Why midlife can be the time of your life

From Afternoons, 3:10 pm on 13 February 2024

Life delivers many challenges in your 40s and 50s but it's also when wisdom meets fresh opportunities for growth and change, says writer Chip Conley.

He tells Jesse Mulligan how a period of life associated with 'crisis' can actually be a time of transformation.

Chip Conley

Chip Conley Photo: Lisa Keating

The idea of a 'midlife crisis' – typically experienced by a mid-40s man who feels "sort of irrelevant" and seeks to relive his adolescence via a red sports car and a racy affair – has been with us since around 1965, Conley says.

Although that's not the experience of most people, the 40s is when many of us have to face the reality that expectations and hopes we've been carrying around for decades will not be fulfilled.

In the years between 35 and 75, which Conley defines as the midlife period, we find ourselves at a crossroads where we must unravel these earlier expectations in a process his friend Brene Brown calls 'midlife unravelling'.

If physical attractiveness has been the "playing field" of your life, it's a losing game as you get older, Conley says. Better off to be part of a game which values "your heart and your soul and your curiosity and your mind and your relationships with others".

Also on the rise, as we get older, is what Conley calls our "spiritual curiosity".

"The primary operating system for us in the first half of our life is our ego. It helps individuate us define who we are, etc. Then around midlife, the primary operating system shifts from the ego to the soul. 

"Many people in their 50s start to feel a little bit of a curiosity about life, about the meaning of life, about the purpose of life, about things that are beyond themselves. If they were not religious or spiritual previously, they start to feel a little bit of that."

Although our short-term memory and problem-solving skills are not as strong in midlife, crystallised intelligence – "the ability to see holistically and systemically and connect the dots" – improves until the early to mid-70s, Conley says.

We are also spending more years at this elevated vantage point than ever before.

If the average life expectancy is 78 and you're 65, it's not correct to assume you only have 13 years left to live, he says.

"The truth is you actually have a lot more than 13 years left because if you've gotten to 65, you probably have a 50-50 chance of getting the 90. If you are in certain socio-economic groups that actually do even better. You might even live further than that.

"When people shift their mindset on ageing from a negative to a positive, they gain 7.5 years of additional life, which is more additional years than if they stop smoking, or they start exercising at 50."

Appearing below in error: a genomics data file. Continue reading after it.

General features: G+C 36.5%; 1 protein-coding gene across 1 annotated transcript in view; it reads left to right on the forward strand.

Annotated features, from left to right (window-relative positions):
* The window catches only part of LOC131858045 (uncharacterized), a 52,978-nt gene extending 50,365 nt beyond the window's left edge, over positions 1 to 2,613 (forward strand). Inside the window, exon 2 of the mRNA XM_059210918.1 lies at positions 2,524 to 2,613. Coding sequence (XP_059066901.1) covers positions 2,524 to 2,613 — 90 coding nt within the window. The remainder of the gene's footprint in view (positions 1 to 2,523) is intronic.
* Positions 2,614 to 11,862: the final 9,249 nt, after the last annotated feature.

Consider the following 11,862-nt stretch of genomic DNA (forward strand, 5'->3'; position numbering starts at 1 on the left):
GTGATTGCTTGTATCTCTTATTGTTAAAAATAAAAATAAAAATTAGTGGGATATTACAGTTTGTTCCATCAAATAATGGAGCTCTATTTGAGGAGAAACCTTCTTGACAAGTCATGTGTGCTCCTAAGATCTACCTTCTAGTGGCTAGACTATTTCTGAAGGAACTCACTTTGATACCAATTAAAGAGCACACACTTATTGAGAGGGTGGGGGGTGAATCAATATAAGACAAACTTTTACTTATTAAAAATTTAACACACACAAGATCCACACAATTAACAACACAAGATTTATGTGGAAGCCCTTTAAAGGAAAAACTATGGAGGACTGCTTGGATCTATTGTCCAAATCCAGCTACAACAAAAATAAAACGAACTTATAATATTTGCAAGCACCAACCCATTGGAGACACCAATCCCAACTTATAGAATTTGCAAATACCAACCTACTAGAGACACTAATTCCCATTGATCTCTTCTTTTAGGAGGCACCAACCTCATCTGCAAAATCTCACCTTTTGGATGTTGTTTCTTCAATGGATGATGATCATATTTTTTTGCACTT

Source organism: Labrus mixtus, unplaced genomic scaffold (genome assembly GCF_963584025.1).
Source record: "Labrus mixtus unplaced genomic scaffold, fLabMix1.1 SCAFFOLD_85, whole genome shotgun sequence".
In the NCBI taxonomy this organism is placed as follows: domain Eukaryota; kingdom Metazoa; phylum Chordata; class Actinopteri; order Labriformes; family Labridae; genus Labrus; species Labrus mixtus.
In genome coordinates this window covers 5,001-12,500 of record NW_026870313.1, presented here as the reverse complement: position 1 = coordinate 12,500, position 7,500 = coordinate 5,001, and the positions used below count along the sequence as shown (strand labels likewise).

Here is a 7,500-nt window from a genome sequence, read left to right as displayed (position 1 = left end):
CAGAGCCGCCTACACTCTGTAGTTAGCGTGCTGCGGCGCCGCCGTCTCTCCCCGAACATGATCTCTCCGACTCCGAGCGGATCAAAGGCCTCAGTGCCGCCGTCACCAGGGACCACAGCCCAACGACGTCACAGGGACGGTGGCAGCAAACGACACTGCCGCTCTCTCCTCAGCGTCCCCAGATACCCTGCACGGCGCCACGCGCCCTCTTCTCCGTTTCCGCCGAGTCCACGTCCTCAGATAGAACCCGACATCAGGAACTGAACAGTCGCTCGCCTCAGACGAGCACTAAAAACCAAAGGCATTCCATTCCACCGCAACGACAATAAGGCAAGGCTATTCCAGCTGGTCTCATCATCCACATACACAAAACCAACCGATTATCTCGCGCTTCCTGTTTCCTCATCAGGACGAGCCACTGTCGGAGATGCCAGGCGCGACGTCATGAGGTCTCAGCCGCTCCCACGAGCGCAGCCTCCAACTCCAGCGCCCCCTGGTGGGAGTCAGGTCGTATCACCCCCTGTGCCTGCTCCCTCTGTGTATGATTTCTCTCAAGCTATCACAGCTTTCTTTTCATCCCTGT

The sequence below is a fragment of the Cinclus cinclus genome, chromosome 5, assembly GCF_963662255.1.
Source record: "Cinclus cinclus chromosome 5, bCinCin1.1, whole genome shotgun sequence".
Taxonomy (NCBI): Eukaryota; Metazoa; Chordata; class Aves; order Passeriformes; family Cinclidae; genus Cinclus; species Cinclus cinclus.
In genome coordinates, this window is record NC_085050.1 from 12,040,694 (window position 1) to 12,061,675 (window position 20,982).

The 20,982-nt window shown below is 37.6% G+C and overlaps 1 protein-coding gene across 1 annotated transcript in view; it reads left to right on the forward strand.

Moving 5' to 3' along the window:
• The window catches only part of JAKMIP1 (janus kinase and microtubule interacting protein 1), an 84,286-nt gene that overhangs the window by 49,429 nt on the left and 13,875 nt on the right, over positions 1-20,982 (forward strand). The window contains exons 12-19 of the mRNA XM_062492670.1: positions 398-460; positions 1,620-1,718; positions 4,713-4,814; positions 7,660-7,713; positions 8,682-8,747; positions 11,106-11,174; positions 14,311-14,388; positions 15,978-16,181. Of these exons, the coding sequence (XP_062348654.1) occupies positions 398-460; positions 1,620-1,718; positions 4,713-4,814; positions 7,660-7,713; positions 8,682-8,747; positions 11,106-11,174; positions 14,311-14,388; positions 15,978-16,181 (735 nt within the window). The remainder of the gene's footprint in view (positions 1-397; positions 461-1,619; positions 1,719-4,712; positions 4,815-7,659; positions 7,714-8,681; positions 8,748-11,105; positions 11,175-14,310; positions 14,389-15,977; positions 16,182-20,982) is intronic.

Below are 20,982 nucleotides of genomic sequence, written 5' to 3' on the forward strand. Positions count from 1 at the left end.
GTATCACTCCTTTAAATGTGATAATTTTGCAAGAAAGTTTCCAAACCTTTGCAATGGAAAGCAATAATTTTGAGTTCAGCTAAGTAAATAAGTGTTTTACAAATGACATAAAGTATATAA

Although our IQ doesn't improve with age, Conley says, our EQ (emotional intelligence) does strengthen over time.

"We are more emotionally moderate, meaning we are not so reactive. We don't take things quite so personally. We learn how to get clear on what's important and what's not. So emotionally we are more adept at handling the circumstances in our lives when we're in our 50s, 60s or beyond.

"Let's just like to call a spade a spade here. If our painful life lessons are the raw material for our future wisdom, the longer we've been on the planet the more raw material we have, we have life lessons."

We are moving into an era when wisdom – which relates to a deepened sense of creativity, ingenuity, intuition, humanity and compassion ,Conley says – is scarce but essential.

"Knowledge is about accumulating knowledge, wisdom is about distilling all of the complications down to what's truly essential. We're in a very complicated era and therefore distilling all of that noise and all that information, all that knowledge. into something that's usable and more bite-sized is really essential. And that's what wisdom is about.'

That said, a 30-year-old can be wiser than a 70-year-old if the older person is not "metabolising or digesting their life experiences".

"In order for wisdom to work, you better be actually working your life experience to understand what you've learned along the way."

Learning to Love Midlife by Chip Conley - book cover

Photo: Supplied

Conley was forced to change his own life in his mid-40s after a period when he says everything that could go wrong went wrong.

Desperate to get out of his struggling hospitality company, he had a foster son going to prison, wrongfully, lost five friends to suicide, and then nearly died from an allergic reaction to an antibiotic.

"That's when I woke up and I'm like 'I'm a hotelier and I'm having my hotelier wake-up call'.

Ahead of his 50th birthday, Conley spent the next couple of years making changes to his life and he says the 50s were his favourite decade ever.

Making clear commitments about how he wants to live – which he recommends we all do – is a big part of his personal process.

"I commit to living a life more focused on my eventual eulogy than my current resume. I show up with a passionate engagement in life because that way people will notice my energy more than my wrinkles. I assume the best intentions in people unless they've proven untrustworthy. And I don't chase happiness. I practice gratitude and happiness is the natural result."

Chip Conley is an entrepreneur and the author of seven books, most recently Learning to Love Midlife: 12 Reasons Why Life Gets Better with Age. He co-founded the Modern Elder Academy, which describes itself as the world's first midlife wisdom school.